Offensive Lineman Jeff Baca, UCLA:

Baca is a multi-year starter for the Bruins with experience at both Guard and Tackle positions. He profiles a better fit on the interior and gives NFL teams versatility and leadership. He should get solid attention from NFL scouts in the late rounds.

Tight End Joseph Fauria, UCLA:

Fauria is a big physical tight end, who excels at in-line blocking. With his 6'7 size, he should be a match-up nightmare in the short area or inside the red zone. While not a dynamic tight end, he would be a good 2nd tight end or solid starter on a team that prioritizes the run.

Cornerback Terry Hawthorne, Illinois:

Hawthorne is a big physical corner, who displays good speed. He's got solid ball skills and good instincts. One area to watch this week is his short area quickness and his ability to flip his hips. If he checks out well in that area, he could push his way into the 3rd or 4th round range.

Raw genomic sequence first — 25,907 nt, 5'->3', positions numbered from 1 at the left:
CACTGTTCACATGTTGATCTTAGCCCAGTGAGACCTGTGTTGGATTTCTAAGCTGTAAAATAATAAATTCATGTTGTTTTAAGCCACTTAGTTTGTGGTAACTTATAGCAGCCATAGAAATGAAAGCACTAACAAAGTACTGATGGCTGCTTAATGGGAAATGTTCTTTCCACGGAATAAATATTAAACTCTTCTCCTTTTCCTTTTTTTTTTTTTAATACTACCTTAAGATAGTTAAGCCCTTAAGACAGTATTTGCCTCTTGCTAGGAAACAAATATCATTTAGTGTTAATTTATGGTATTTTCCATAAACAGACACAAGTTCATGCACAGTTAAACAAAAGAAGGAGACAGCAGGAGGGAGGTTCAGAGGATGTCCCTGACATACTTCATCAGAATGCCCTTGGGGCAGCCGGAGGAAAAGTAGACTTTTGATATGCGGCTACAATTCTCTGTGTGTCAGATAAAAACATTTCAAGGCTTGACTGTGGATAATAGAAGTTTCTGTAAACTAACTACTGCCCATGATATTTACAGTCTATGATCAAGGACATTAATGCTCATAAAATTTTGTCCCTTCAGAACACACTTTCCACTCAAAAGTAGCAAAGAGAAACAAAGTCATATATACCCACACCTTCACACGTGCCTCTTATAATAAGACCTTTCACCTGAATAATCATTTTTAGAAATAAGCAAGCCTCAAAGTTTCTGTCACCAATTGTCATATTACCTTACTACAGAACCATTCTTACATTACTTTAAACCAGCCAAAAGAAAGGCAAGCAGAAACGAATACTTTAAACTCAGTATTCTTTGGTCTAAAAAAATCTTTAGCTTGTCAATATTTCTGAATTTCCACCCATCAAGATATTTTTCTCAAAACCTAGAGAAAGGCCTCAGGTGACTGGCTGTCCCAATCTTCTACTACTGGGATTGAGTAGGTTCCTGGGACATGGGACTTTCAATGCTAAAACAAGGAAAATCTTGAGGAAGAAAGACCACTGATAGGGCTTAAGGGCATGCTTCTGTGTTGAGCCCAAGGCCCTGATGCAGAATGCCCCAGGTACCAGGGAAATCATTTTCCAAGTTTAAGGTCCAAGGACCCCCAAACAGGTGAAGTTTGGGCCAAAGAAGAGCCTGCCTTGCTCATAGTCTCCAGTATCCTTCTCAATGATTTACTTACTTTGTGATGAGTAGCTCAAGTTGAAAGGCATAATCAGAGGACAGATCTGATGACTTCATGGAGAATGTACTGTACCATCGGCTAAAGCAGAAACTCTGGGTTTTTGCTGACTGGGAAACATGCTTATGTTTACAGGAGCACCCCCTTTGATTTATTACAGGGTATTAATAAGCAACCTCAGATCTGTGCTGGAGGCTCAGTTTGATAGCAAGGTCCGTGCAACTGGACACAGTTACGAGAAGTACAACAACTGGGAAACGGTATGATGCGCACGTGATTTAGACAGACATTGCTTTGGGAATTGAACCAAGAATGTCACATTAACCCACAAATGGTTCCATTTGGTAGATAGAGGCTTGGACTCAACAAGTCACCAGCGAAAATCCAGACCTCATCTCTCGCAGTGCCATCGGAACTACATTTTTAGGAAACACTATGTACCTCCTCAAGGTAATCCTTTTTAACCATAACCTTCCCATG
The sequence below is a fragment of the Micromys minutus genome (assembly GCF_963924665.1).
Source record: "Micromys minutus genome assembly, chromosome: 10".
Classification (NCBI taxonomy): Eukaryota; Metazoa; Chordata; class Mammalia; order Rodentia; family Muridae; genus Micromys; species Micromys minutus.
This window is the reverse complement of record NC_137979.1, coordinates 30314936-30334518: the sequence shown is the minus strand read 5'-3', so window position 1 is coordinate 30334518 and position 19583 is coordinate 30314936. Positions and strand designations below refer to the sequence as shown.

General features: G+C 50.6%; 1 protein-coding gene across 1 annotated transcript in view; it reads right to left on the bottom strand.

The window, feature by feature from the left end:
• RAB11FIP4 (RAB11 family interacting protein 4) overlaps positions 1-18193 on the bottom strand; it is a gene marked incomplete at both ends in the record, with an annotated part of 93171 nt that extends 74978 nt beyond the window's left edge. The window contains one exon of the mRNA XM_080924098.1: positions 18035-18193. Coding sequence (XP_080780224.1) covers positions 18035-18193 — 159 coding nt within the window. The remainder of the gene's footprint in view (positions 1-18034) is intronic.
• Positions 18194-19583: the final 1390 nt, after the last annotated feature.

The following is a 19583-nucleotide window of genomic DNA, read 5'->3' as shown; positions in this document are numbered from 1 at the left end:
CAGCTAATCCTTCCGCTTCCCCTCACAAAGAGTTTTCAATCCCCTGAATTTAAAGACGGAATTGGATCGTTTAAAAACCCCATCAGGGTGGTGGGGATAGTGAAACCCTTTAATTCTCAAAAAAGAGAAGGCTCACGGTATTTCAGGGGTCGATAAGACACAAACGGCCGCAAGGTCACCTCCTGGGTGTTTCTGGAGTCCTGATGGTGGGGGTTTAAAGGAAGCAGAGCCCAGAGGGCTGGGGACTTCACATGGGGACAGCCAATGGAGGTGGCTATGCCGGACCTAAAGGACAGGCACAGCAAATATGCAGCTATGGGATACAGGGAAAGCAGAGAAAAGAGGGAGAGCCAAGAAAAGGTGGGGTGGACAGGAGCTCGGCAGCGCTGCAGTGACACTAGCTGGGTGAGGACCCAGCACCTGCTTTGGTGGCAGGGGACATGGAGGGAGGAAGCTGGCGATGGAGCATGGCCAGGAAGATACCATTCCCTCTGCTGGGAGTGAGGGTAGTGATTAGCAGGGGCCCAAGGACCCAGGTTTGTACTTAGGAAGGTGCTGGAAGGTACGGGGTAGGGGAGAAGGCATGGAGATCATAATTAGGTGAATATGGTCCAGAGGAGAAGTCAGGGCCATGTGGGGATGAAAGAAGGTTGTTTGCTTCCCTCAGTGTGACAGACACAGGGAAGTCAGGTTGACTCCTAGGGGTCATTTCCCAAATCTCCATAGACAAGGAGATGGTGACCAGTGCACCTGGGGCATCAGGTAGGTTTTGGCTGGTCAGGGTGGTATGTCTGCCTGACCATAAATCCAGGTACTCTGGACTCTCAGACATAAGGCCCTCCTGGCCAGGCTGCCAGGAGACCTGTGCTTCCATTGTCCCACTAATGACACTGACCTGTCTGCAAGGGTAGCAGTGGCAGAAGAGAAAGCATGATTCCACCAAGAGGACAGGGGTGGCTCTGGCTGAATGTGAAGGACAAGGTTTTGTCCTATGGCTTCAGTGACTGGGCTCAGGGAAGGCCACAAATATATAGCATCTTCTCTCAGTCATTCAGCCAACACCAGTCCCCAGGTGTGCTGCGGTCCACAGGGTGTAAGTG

Cornerback Micah Hyde, Iowa:

Hyde is a physical corner at 6'1. He can match-up well against bigger receivers but there are questions about his speed. He may be better suited to move to free safety.

Defensive Lineman Travis Johnson, San Jose State:

Johnson was among the NCAA leaders in sacks this past season, and projects to be an above average edge rusher at the next level. He's limited with his size and could get exposed in the run game or if he has to drop into coverage in a 3-4 system. He may just be projected to be a situational pass rusher but will find a role given his unique talent.

Defensive Tackle Josh Boyce, Mississippi State:

Boyce plays with good strength and an ability to shed blocks at the point of attack. He projects best in a 4-3, but could get looks as a 5-technique in a 3-4. His strength is in stopping the run, and he gets above average penetration.

Safety Shamarko Thomas, Syracuse:

Thomas projects well as a free safety at the next level with good speed. He's got above average coverage ability and is known as a bit of a playmaker. He's slightly undersized but should be able to develop into a starting role. Expect him to go in the 4th-5th round range.